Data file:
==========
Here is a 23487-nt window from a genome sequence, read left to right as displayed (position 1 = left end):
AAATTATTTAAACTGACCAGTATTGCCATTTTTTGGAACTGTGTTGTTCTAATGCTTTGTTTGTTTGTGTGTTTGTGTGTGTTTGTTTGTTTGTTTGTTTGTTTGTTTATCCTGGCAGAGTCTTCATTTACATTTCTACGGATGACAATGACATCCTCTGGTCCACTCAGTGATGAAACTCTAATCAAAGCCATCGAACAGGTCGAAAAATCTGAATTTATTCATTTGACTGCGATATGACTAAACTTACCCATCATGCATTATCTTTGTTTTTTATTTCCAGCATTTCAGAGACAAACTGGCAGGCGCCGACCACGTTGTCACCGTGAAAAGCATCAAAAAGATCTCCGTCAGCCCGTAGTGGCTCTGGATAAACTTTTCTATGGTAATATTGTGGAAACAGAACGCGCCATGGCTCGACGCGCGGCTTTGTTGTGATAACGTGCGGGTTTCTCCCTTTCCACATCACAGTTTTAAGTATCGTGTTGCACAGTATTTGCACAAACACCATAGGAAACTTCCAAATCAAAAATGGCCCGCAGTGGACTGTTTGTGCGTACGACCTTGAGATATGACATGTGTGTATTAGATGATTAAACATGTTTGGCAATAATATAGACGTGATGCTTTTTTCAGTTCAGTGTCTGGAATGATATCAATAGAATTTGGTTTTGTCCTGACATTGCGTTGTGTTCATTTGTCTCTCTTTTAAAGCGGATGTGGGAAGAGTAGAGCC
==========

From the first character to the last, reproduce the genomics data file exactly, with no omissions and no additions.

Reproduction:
Here is a 23487-nt window from a genome sequence, read left to right as displayed (position 1 = left end):
AAATTATTTAAACTGACCAGTATTGCCATTTTTTGGAACTGTGTTGTTCTAATGCTTTGTTTGTTTGTGTGTTTGTGTGTGTTTGTTTGTTTGTTTGTTTGTTTGTTTATCCTGGCAGAGTCTTCATTTACATTTCTACGGATGACAATGACATCCTCTGGTCCACTCAGTGATGAAACTCTAATCAAAGCCATCGAACAGGTCGAAAAATCTGAATTTATTCATTTGACTGCGATATGACTAAACTTACCCATCATGCATTATCTTTGTTTTTTATTTCCAGCATTTCAGAGACAAACTGGCAGGCGCCGACCACGTTGTCACCGTGAAAAGCATCAAAAAGATCTCCGTCAGCCCGTAGTGGCTCTGGATAAACTTTTCTATGGTAATATTGTGGAAACAGAACGCGCCATGGCTCGACGCGCGGCTTTGTTGTGATAACGTGCGGGTTTCTCCCTTTCCACATCACAGTTTTAAGTATCGTGTTGCACAGTATTTGCACAAACACCATAGGAAACTTCCAAATCAAAAATGGCCCGCAGTGGACTGTTTGTGCGTACGACCTTGAGATATGACATGTGTGTATTAGATGATTAAACATGTTTGGCAATAATATAGACGTGATGCTTTTTTCAGTTCAGTGTCTGGAATGATATCAATAGAATTTGGTTTTGTCCTGACATTGCGTTGTGTTCATTTGTCTCTCTTTTAAAGCGGATGTGGGAAGAGTAGAGCC